Q6. If I think that a candidate who is pro-abortion has better ideas to serve the poor, and the pro-life candidate has bad ideas that will hurt the poor, why may I not vote for the candidate that has the better ideas for serving the poor?
….. solidarity (with the poor) can never be at the price of embracing a “disqualifying issue.” Besides, when it comes to the unborn, abortion is a most grievous offense against solidarity, for the unborn are surely among society’s most needful. The right to life is a paramount issue because as Pope John Paul II says it is “the first right, on which all the others are based, and which cannot be recuperated once it is lost.” If a candidate for office refuses solidarity with the unborn, he has laid the ground for refusing solidarity with anyone.
Q7. If a candidate says that he is personally opposed to abortion but feels the need to vote for it under the circumstances, doesn’t this candidate’s personal opposition to abortion make it morally permissible for me to vote for him, especially if I think that his other views are the best for people, especially the poor?
A candidate for office who says that he is personally opposed to abortion but actually votes in favor of it is either fooling himself or trying to fool you. ….. If you vote for such a candidate, you would be an accomplice in advancing the moral evil of abortion. Therefore, it is not morally permissible to vote for such a candidate for office, even, as explained in questions 3 and 6 above, you think that the candidate’s other views are best for the poor.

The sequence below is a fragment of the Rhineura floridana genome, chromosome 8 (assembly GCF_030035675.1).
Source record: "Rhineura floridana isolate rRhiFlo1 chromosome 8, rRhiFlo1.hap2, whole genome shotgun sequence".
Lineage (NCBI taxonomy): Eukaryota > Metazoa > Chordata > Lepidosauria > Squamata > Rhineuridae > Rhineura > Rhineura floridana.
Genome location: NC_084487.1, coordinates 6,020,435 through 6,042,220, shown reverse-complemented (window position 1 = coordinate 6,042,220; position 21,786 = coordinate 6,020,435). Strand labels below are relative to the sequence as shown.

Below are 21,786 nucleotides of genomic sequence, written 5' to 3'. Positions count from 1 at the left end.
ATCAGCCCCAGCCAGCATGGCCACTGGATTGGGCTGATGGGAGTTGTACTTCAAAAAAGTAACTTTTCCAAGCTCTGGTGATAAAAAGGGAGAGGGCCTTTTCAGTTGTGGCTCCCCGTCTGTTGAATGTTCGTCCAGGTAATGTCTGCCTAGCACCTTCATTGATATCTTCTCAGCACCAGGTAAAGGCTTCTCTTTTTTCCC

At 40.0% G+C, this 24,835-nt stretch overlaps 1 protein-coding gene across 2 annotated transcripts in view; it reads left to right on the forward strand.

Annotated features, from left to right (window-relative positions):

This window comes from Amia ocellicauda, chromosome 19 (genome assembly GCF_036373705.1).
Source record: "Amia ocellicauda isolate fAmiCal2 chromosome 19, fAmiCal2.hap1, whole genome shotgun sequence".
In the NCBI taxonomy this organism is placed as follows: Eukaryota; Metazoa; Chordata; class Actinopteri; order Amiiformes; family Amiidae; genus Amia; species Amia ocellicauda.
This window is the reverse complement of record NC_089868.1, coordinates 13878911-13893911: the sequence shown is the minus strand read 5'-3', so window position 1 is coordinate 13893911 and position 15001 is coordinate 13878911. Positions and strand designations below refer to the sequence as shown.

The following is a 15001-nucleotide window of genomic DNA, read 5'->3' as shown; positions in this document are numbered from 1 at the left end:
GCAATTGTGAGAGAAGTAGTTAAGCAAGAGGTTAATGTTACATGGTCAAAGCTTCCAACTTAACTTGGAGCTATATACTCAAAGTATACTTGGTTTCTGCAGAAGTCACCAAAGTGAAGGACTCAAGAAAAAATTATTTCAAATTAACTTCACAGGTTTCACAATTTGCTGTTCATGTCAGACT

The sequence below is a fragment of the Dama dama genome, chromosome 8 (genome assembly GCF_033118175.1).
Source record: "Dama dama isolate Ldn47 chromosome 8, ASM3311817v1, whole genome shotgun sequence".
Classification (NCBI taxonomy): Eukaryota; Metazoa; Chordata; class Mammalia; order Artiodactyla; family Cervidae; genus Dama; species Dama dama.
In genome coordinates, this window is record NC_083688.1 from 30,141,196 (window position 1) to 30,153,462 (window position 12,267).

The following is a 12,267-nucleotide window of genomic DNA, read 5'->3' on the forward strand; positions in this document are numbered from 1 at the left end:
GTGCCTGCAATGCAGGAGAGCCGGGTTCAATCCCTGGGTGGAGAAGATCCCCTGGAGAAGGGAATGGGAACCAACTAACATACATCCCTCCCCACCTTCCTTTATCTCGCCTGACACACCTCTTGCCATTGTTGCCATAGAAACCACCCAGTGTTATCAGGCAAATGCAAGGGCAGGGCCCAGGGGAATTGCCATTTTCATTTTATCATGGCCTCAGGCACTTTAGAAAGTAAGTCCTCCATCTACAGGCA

Q14. Is it a mortal sin to vote for a pro-abortion candidate?
To vote for such a candidate even with the knowledge that the candidate is pro-abortion is to become an accomplice in the moral evil of abortion. If the voter also knows this, then the voter sins mortally.
A Catholic in a state of mortal sin cannot receive Communion, but must receive confession and do penance to get out of the state of mortal sin. This is of course exactly what Fr. Newman said:
“Persons in this condition should not receive Holy Communion until and unless they are reconciled to God in the Sacrament of Penance, lest they eat and drink their own condemnation,” Newman wrote.
Father Newman is thus unarguably right.
To the extent that his diocese “rejected” that view (which rejection, as noted above, is very vague; but see UPDATE), his diocese, currently serving without a bishop, is wrong. Any diocesan official or bishop can equivocate until the cows come home. Any and all such statements do nothing to change objective, eternal truth.
Translation. People have a right to make up their own minds; the church teaching on abortion, that it “is gravely contrary to the moral law,” stands unchanged.